Year of call 2003

James Cleary

Practice Areas
Family • Family Finance • Alternative Dispute Resolution


James has an outstanding practice spanning the fields of children law, matrimonial finance and protective injunctions. He has a reputation as a skilled and experienced advocate who deals with high profile, complex and sensitive cases. He has acted as leading Counsel and also led on numerous occasions by various Silks.

James deals with cases involving serious violence, sexual abuse and the chronic neglect of children. He has particular experience of cases involving:

Factitious and induced illness;
Serious injuries to children involving disputed medical evidence;
Abduction/missing children;
False allegations of abuse;
Sexual abuse rings;
Serious criminality (e.g. murder, arson, ‘gang wars’);
Threats to the safety of social workers;
Suicidal children;
Litigants in person (with mental health problems).

He has experience in applications under the inherent jurisdiction to restrict the liberty of vulnerable children, stop inappropriate associations and to prevent publication of information (including details of criminal proceedings).

He has been instructed by the Official Solicitor and for vulnerable clients (e.g. autism, deafness).

Examples of James’ recent public law cases include:

A mother who stabbed her boyfriend, with him then dying in the presence of the child.

A mother starving her young child near to death, whilst convincing medical professional that the child was suffering with a serious illness.

The abduction of two children by their mother, she having become convinced that the father posed a serious sexual risk despite the court ruling that this was not the case.
A large-scale drug dealer in a ‘turf war’ with other criminals, including – amongst other concerns – a shooting at the children’s home, an arson attack and the use by the local authority of covert surveillance.

A traveller family with a series of difficult issues arising, including: a father suspected of murder; an aunt suspected of feeding a child bleach and allegations of the social workers being under surveillance by the family.

James is experienced in cases with allegations of domestic abuse, serious harm to children and parental alienation.
Examples of James’ private law cases include:

A self-described doctor who attempted to abduct the child to Mexico, and subsequently attempted a further abduction from contact.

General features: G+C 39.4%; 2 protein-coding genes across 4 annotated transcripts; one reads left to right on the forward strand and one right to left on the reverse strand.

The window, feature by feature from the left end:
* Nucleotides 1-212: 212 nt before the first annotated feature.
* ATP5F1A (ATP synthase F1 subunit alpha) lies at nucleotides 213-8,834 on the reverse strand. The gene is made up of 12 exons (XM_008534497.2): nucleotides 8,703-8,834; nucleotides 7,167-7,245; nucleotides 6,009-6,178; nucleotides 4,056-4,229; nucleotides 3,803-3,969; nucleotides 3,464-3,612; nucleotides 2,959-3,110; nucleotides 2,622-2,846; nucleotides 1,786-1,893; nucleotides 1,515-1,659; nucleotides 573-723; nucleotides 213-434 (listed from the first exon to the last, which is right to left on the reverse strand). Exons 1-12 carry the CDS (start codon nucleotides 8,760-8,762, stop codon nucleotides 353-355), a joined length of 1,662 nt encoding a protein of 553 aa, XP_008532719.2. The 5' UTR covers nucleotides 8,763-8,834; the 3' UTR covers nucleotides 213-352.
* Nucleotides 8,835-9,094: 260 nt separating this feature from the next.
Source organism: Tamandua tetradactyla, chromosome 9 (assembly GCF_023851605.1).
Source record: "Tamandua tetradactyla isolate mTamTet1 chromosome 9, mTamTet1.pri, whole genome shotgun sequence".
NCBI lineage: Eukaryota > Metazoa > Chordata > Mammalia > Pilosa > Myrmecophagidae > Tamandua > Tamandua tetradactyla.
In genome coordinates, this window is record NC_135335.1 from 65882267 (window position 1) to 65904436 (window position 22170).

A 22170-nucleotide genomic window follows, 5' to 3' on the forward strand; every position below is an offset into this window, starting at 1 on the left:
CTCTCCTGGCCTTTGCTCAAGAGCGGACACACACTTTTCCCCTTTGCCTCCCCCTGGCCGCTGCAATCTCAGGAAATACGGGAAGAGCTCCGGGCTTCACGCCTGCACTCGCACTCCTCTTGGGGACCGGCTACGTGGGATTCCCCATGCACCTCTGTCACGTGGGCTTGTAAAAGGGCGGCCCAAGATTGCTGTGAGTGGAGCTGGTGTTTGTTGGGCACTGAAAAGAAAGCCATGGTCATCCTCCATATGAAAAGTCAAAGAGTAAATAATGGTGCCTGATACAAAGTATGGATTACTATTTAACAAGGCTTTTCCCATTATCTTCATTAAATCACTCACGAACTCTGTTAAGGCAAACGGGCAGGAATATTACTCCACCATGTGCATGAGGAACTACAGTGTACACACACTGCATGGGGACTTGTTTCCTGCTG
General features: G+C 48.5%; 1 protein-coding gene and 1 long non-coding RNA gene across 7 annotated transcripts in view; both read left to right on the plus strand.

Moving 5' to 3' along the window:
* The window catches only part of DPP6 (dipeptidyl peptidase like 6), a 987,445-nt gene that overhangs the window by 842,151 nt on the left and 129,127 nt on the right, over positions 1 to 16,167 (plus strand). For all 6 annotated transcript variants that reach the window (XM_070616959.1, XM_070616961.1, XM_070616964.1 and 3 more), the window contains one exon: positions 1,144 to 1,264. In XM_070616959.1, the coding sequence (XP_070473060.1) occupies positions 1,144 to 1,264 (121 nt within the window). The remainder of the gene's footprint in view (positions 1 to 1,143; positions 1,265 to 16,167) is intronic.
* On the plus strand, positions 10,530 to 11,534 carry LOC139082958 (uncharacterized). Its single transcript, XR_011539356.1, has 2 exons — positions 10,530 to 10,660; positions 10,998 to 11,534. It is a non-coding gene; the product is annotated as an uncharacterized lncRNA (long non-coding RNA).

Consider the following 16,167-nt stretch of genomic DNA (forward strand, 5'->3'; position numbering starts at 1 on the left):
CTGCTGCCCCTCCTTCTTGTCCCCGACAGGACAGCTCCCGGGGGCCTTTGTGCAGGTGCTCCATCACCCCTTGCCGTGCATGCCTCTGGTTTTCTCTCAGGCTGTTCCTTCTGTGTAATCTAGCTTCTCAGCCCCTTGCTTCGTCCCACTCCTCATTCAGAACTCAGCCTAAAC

Allegations that a mother was grooming the children to join an overseas terrorist group. Appeared against Queen’s Counsel.

A dispute between parents as to whether their child should go to Poland for medical treatment that was illegal in Britain.

Team Manager, Local Authority Child Protection Team
“James Cleary was a complete superstar – we were in court for the majority of the day but he was amazing. We were not hit with an ICO but can 100% guarantee that he not been representing us, we would have ended up with one.”

Legal 500 2023 – Child Law (Public and Private) Ranked: Tier 2
James is methodical, articulate, and approachable. He is always well prepared and spends time with the clients to ensure their understanding. He is a great sound board and is always available to answer any queries in between hearings.

Legal 500 2022 – Child Law (Public and Private) Ranked: Tier 2
Exceptional ability to explain complexities to a client with learning difficulties and who required the use of an intermediary.


Legal 500 2024
Family: Children & Domestic Violence Ranked: Tier 2

Throughout his career James has appeared on a large number of notable cases. A sample of James’ published cases include:

  • The Mother v The Father and Anor [2024] EWHC 272 (Fam)
  • Derbyshire County Council v Marsden & Ors [2023] EWHC 1892 (Fam). Led by King’s Counsel for the local authority. An application by three media organisations for the release of documents from family proceedings. The application related to the murder of a baby by his parents. The court considered whether the identities of three Magistrates and a Legal Adviser – who took part in a hearing where the child was returned to the parents – should be released.
  • A Local Authority v The Mother & Ors [2022] EWHC 3640 (Fam). Appeared for a local authority against King’s Counsel. An application for a reporting restrictions order. A social worker and children’s guardian were due to give evidence in the criminal trial of parents accused of murdering their baby. The local authority and CAFCAS applied to prevent the names of the social worker and guardian being published. No reported cases on the issue. 
  • F and G (Children: Sexual Abuse Allegations) [2022] EWCA Civ 1002. Appeared with Queen’s Counsel for a father. An appeal by the mother’s boyfriend against findings that he had inflicted serious sexual abuse on a four-year-old girl. The father was the only party to oppose the appeal. The local authority and children’s guardian did not oppose. The court upheld the findings.
  • RL v. Nottinghamshire County Council & Anor [2022] EWFC 13. Appeared for the local authority. An application by a mother to reopen findings, made six years earlier, that she was the possible perpetrator of a rib fracture and bruising to her baby daughter. Mr. Justice Mostyn considered whether the general rules on ‘issue estoppel’ applied in public law children proceedings. The Judge noted ‘Mr. Cleary’s extremely well-written skeleton for the LA’.